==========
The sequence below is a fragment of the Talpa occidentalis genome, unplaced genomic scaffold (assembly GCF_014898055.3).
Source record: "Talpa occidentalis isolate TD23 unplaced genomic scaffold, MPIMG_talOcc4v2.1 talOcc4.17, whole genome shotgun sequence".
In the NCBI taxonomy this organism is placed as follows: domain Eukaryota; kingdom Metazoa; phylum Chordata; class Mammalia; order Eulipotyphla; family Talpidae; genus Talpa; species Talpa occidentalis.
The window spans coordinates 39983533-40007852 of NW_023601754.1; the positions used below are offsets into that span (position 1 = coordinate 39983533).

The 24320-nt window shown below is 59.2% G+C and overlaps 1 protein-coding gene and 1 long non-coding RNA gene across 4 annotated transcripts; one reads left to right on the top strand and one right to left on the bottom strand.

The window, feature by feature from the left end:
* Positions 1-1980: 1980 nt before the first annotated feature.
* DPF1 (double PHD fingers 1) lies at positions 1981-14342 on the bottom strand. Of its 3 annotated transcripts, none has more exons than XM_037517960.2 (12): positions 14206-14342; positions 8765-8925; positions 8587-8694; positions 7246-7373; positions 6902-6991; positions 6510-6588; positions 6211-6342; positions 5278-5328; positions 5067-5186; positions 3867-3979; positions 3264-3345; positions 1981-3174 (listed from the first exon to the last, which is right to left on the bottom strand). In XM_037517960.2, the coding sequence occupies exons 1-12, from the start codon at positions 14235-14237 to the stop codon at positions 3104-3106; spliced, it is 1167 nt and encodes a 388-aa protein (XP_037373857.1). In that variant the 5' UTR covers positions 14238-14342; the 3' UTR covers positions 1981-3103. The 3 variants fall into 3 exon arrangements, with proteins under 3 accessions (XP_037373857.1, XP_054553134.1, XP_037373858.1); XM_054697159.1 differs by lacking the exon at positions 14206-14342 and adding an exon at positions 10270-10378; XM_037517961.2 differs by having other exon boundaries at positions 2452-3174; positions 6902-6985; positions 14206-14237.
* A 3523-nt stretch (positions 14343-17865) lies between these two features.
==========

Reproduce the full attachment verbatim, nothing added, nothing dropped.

The sequence below is a fragment of the Talpa occidentalis genome, unplaced genomic scaffold (assembly GCF_014898055.3).
Source record: "Talpa occidentalis isolate TD23 unplaced genomic scaffold, MPIMG_talOcc4v2.1 talOcc4.17, whole genome shotgun sequence".
In the NCBI taxonomy this organism is placed as follows: domain Eukaryota; kingdom Metazoa; phylum Chordata; class Mammalia; order Eulipotyphla; family Talpidae; genus Talpa; species Talpa occidentalis.
The window spans coordinates 39983533-40007852 of NW_023601754.1; the positions used below are offsets into that span (position 1 = coordinate 39983533).

The 24320-nt window shown below is 59.2% G+C and overlaps 1 protein-coding gene and 1 long non-coding RNA gene across 4 annotated transcripts; one reads left to right on the top strand and one right to left on the bottom strand.

The window, feature by feature from the left end:
* Positions 1-1980: 1980 nt before the first annotated feature.
* DPF1 (double PHD fingers 1) lies at positions 1981-14342 on the bottom strand. Of its 3 annotated transcripts, none has more exons than XM_037517960.2 (12): positions 14206-14342; positions 8765-8925; positions 8587-8694; positions 7246-7373; positions 6902-6991; positions 6510-6588; positions 6211-6342; positions 5278-5328; positions 5067-5186; positions 3867-3979; positions 3264-3345; positions 1981-3174 (listed from the first exon to the last, which is right to left on the bottom strand). In XM_037517960.2, the coding sequence occupies exons 1-12, from the start codon at positions 14235-14237 to the stop codon at positions 3104-3106; spliced, it is 1167 nt and encodes a 388-aa protein (XP_037373857.1). In that variant the 5' UTR covers positions 14238-14342; the 3' UTR covers positions 1981-3103. The 3 variants fall into 3 exon arrangements, with proteins under 3 accessions (XP_037373857.1, XP_054553134.1, XP_037373858.1); XM_054697159.1 differs by lacking the exon at positions 14206-14342 and adding an exon at positions 10270-10378; XM_037517961.2 differs by having other exon boundaries at positions 2452-3174; positions 6902-6985; positions 14206-14237.
* A 3523-nt stretch (positions 14343-17865) lies between these two features.